GM is widely expected to file for bankruptcy protection in the United States by June 1, the deadline the Obama administration gave the automaker to secure new labour deals and wipe out US$44-billion in debt owed to bondholders, the U. S. Treasury and a union-run retiree medical fund.

Tony Clement, Canada's Industry Minister, said his government is working on a comprehensive plan for the automaker that touches operations in both countries. He declined to say whether that includes a Canadian bankruptcy filing.

"It's not good to have Cabinet ministers speculating on bankruptcies on tradeable stocks," he said. "There is a plan we're working on and we'll have something to say within a few days."

On Thursday, the United Auto Workers, GM's main union, said it struck a deal with GM to modify its labour contract. Yesterday, GM struck a new labour pact with the Canadian Auto Workers union by which factory workers will contribute to their pensions.

The automaker is lining up those key concession deals so it can go through a bankruptcy reorganization as quickly as possible.

The final piece of the puzzle that would have to be in place to avoid a U. S. bankruptcy filing is an agreement with bondholders to swap US$27-billion of debt for a 10% stake in the reorganized automaker.

Based on the vocal opposition by some bondholders to the offer, observers say it has little chance to succeed. GM has said it would likely file for bankruptcy unless 90% of the US$27-billion owed is extinguished.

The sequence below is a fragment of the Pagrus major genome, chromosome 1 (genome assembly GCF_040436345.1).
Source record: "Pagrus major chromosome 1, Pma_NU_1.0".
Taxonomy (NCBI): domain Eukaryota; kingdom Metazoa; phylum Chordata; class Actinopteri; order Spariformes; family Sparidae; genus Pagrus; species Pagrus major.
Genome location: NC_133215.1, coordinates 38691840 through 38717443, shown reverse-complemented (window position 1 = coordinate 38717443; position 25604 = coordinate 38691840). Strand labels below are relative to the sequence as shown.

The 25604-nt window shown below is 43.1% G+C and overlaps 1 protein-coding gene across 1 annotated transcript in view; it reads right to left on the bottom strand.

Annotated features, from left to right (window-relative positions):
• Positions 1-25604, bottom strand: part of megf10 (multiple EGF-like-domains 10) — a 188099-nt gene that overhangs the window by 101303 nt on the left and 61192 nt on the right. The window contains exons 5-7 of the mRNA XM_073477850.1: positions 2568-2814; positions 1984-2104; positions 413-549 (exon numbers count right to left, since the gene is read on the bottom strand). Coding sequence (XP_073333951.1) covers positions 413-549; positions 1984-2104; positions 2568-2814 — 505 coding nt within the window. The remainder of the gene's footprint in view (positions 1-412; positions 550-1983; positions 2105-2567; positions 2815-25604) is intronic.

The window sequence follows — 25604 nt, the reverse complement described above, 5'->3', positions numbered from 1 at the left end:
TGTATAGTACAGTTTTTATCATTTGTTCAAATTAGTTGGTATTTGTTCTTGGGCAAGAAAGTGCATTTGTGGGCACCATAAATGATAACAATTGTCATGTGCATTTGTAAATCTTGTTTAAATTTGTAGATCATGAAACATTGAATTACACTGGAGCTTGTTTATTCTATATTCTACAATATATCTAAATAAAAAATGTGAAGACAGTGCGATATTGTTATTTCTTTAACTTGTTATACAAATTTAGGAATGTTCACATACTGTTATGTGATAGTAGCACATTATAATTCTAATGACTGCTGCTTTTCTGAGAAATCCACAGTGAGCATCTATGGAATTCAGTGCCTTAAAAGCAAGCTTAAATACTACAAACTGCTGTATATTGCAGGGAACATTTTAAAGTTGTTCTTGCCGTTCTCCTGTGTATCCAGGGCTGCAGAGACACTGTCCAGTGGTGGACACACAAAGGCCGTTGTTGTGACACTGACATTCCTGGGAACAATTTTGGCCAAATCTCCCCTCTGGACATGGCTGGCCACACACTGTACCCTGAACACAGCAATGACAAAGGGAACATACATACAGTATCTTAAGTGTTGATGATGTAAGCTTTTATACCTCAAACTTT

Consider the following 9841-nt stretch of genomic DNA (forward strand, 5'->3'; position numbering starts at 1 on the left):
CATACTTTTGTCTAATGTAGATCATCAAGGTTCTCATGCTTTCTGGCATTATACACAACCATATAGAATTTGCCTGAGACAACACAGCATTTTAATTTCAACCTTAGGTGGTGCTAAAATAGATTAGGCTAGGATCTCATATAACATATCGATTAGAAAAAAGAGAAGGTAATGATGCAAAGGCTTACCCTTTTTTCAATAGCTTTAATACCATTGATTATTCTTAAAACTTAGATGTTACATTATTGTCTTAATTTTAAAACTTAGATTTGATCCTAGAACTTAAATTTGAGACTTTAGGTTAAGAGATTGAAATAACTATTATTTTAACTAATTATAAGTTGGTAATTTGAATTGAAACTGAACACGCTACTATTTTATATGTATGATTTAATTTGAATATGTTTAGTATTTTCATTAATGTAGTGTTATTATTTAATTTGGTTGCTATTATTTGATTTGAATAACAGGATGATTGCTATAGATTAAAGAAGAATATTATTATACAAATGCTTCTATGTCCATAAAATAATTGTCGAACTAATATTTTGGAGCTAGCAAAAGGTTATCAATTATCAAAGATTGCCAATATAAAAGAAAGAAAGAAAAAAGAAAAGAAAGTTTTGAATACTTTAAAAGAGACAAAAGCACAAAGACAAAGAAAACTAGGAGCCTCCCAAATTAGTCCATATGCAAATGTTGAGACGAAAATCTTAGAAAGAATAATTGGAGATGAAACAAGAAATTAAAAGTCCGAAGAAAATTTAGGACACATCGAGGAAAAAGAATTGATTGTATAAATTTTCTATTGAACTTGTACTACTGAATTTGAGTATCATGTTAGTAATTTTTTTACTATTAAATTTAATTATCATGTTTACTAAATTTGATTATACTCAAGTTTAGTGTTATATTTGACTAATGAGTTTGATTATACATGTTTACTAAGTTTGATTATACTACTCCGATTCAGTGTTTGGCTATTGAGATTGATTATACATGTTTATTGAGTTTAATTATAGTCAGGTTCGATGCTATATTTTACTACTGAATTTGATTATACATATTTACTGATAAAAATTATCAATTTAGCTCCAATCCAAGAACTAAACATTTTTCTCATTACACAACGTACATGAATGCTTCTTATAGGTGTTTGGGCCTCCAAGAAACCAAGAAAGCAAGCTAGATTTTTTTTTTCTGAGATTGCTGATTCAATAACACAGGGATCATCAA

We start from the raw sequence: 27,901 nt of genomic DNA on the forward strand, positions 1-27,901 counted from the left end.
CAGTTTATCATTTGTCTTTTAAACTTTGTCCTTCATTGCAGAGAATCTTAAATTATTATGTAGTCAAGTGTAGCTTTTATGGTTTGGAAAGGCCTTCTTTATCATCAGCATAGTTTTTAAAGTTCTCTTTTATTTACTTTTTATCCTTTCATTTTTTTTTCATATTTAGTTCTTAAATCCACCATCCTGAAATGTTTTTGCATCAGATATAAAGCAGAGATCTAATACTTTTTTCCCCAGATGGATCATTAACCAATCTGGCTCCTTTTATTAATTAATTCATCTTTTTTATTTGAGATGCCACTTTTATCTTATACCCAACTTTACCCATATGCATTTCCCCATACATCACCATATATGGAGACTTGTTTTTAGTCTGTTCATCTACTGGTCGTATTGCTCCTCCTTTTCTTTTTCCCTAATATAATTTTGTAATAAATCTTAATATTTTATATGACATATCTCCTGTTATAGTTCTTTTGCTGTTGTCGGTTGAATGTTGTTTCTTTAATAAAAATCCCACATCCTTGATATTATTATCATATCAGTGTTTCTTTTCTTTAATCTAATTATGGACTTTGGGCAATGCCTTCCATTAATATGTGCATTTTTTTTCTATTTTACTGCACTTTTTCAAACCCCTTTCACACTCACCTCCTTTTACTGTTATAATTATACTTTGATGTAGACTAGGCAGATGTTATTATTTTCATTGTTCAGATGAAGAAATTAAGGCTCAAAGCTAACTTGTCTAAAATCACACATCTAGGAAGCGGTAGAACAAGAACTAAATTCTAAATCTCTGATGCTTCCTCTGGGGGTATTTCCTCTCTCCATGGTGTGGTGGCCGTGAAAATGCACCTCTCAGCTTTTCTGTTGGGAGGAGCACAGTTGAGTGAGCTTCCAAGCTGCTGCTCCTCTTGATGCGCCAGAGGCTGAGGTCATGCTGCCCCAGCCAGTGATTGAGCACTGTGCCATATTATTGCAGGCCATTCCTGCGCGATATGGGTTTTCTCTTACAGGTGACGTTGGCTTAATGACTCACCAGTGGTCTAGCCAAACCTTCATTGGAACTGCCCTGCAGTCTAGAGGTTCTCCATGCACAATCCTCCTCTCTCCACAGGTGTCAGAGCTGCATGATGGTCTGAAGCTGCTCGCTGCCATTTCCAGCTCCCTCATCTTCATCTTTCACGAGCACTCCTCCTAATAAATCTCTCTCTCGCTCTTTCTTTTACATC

Chrysler LLC is already in bankruptcy protection and hopes to exit by the end of June.

GM shares dropped 25% to close at US$1.43 in trading on the New York Stock Exchange yesterday. They have fallen 55% this year.

Lance Haynes

Where Are You From? www.lancedurant.com & www.hireoldcars.com

Do You own a car built by Durant? Many

Re: Billy Durant in the news again in Canada


Welp, is this Sam McLaughlin the same guy that they named the Buick Mclaughlin after? If so I don't feel quite so bad getting beat out of first place by a '31 Mclaughlin at the Penticton car show last June.


Where Are You From? Leavenworth, WA / Yuma, AZ

Do You own a car built by Durant? 1923 A-22 Touring, 1929 Durant model 40 Coupe

Re: Billy Durant in the news again in Canada

Bill you got it my friend. Yes yes yes.
Under the guidance of "Colonel" Sam McLaughlin, in 1907 the company began the manufacture of automobiles, eventually forming an alliance with William C. Durant, who had acquired the Buick Motor Company, that later would become General Motors.

During their first few years of operation, the automobiles were known as "McLaughlins". The name was changed to "McLaughlin-Buick" until 1942, after which the McLaughlin name was dropped, leaving the "Buick" marque still in use today. Until 1914, the cars were finished with the same paints and varnishes used on carriages. This meant each vehicle required up to fifteen coats of paint. McLauglin revolutionized the industry[citation needed] with their painting process.

In 1918, the McLaughlin family sold their interests to General Motors, but Sam McLaughlin would continue to run the company in his capacity as chairman of the board of General Motors of Canada, in addition to being vice-president and director of the parent company.

Lance Haynes

Where Are You From? www.lancedurant.com & www.hireoldcars.com

Do You own a car built by Durant? Many